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MOORE COLUMN: Kitchen goddesses could use some help

My sister, Patrice, is the best cook I know. When my birthday rolls around, I do everything in my power to be sitting at her table and she does everything in her power to cook whatever I can dream up.

When friends tasted her cakes, they started paying her to bake their holiday desserts. Some ask her to cook the side dishes, too. She can even make Brussels sprouts delicious.

It almost isn’t fair that Patrice is such a wiz in the kitchen. We both have a love for cooking that has sprouted from years of watching Food Network and reading cookbooks.

We essentially took over the kitchen when we were in middle school. It wasn’t a coop. Mom relinquished that throne without hesitation. She was never big on cooking. Her weeknight dinners were usually made in about five steps: first, cover a protein with Lawry’s Seasoning and stick it in the oven; second, boil a pot of plain white rice; third, boil a pot of frozen vegetables. No seasoning necessary; fourth, have a cup of coffee while watching television.

Lastly, return to the kitchen just in time to turn off the oven (to this day, beef jerky makes me reminisce about mom’s steak) and stove (the rice was always bland but perfect and vegetables pale and mushy).

At 7 and 8 years old, my sister and I learned to cook at the local recreation center in a kids cooking course that was worth every penny.

The “bologna eggs” and chocolate-covered bananas gave us all the confidence we needed to take over beef jerky duties and eventually stage that coop.

It also gave us the confidence to pick up any cookbook we saw and make something pretty darn good.

Somewhere down the line, my food stagnated at “good” and Patrice’s grew into “A-M-A-Z-I-N-G.”

What’s even more amazing than Patrice’s Brussels sprouts and perfect cakes is how she manages to make her elaborate, delectable meals despite working 12-hour graveyard shifts.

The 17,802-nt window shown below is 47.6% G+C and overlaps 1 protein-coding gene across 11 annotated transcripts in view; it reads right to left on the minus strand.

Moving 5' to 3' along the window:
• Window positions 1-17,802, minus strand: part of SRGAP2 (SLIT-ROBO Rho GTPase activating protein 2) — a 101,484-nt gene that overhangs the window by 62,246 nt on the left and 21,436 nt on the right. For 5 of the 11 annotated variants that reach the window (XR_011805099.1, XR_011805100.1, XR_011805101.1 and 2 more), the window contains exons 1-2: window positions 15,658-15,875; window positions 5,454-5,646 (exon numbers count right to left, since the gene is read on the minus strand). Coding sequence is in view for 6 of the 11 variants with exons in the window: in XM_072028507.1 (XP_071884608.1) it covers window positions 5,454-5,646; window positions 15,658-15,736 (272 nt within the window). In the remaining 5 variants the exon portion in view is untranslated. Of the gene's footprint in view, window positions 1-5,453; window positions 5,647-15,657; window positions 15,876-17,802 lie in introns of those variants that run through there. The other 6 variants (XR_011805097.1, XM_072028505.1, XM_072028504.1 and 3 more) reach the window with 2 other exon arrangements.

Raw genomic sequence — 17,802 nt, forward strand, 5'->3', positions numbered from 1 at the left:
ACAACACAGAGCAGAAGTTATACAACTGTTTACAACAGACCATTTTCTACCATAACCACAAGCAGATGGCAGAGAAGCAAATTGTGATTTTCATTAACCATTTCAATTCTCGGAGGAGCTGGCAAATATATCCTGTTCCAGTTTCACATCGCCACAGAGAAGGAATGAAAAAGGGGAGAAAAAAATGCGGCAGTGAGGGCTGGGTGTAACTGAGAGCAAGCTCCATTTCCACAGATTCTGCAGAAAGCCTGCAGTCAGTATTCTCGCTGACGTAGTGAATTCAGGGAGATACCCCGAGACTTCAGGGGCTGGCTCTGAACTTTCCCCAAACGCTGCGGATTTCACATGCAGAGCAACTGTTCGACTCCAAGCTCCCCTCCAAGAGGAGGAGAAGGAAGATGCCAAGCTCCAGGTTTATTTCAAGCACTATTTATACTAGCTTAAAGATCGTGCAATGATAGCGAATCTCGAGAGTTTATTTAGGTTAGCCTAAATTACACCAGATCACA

Of course, no one is at the top of his or her game after a 12-hour shift. She once shattered a glass table by placing hot pies on it to cool. And she has been known to burn her cornbread while browning it. But, it’s Patrice’s cornbread. So, we’ve all been known to scrape off that brown part and dig right on in.

When the Alabama State Fire Marshal’s Office sent a list of reminders for safe holiday cooking, it seemed like it was written especially for my dear sister. But, if you know of a few overworked kitchen goddesses, you may want to share the following tips with them, too.

And remember, even a food goddess can appreciate a hand in the kitchen during holidays. My mom has found her station as sous chef aka “chopper of all things” and “washer of all dishes.” Dad can bake a cake almost as good as Patrice’s. My nieces rarely leave their mom’s kitchen. Who knows? I may even bring a dish or two this year.

Here are the Fire Marshal’s holiday safety tips:

·  Stay in the kitchen when you are cooking on the stovetop so you can keep an eye on the food.

·   Stay in the home when cooking your turkey in the oven, as well, and check on it frequently.

·  Keep small children away from the stove.  The stove will be hot and kids should stay three feet away.

·  Make sure children stay away from hot foods and liquids.  The steam or splash from vegetables, gravy or coffee could cause serious burns.

· Keep the floor clear so you don’t trip over toys, pocketbooks or bags.

·   Keep knives out of the reach of children.

·  Be sure electrical cords from an electric knife, coffee maker, plate warmer or mixer are not dangling off the counter within easy reach of children.

· Keep matches and utility lighters out of the reach of children.

·   Never leave children alone in a room with a lit candle.

·   Make sure your smoke alarms are working by testing them with the test button.